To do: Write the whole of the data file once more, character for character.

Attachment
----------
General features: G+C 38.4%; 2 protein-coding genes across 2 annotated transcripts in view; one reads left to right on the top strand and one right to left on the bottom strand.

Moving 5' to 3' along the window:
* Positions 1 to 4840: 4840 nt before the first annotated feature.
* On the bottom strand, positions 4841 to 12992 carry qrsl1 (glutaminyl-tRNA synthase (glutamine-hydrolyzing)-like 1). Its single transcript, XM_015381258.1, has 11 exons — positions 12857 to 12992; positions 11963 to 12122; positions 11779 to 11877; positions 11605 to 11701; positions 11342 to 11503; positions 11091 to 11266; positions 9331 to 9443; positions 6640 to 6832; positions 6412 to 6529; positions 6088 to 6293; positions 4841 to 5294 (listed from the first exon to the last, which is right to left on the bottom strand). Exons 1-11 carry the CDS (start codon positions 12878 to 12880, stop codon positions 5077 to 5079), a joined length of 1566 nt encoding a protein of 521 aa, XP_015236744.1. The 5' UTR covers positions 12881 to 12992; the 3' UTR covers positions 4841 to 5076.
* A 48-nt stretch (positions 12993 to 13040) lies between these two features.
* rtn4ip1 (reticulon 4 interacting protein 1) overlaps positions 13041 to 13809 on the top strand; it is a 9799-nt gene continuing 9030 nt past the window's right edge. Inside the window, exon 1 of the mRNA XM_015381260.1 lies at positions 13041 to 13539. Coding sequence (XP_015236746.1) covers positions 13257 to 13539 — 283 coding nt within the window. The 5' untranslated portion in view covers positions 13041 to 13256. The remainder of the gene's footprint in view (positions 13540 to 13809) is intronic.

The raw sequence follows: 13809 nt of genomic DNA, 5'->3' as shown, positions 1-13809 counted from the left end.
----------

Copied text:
General features: G+C 38.4%; 2 protein-coding genes across 2 annotated transcripts in view; one reads left to right on the top strand and one right to left on the bottom strand.

Moving 5' to 3' along the window:
* Positions 1 to 4840: 4840 nt before the first annotated feature.
* On the bottom strand, positions 4841 to 12992 carry qrsl1 (glutaminyl-tRNA synthase (glutamine-hydrolyzing)-like 1). Its single transcript, XM_015381258.1, has 11 exons — positions 12857 to 12992; positions 11963 to 12122; positions 11779 to 11877; positions 11605 to 11701; positions 11342 to 11503; positions 11091 to 11266; positions 9331 to 9443; positions 6640 to 6832; positions 6412 to 6529; positions 6088 to 6293; positions 4841 to 5294 (listed from the first exon to the last, which is right to left on the bottom strand). Exons 1-11 carry the CDS (start codon positions 12878 to 12880, stop codon positions 5077 to 5079), a joined length of 1566 nt encoding a protein of 521 aa, XP_015236744.1. The 5' UTR covers positions 12881 to 12992; the 3' UTR covers positions 4841 to 5076.
* A 48-nt stretch (positions 12993 to 13040) lies between these two features.
* rtn4ip1 (reticulon 4 interacting protein 1) overlaps positions 13041 to 13809 on the top strand; it is a 9799-nt gene continuing 9030 nt past the window's right edge. Inside the window, exon 1 of the mRNA XM_015381260.1 lies at positions 13041 to 13539. Coding sequence (XP_015236746.1) covers positions 13257 to 13539 — 283 coding nt within the window. The 5' untranslated portion in view covers positions 13041 to 13256. The remainder of the gene's footprint in view (positions 13540 to 13809) is intronic.

The raw sequence follows: 13809 nt of genomic DNA, 5'->3' as shown, positions 1-13809 counted from the left end.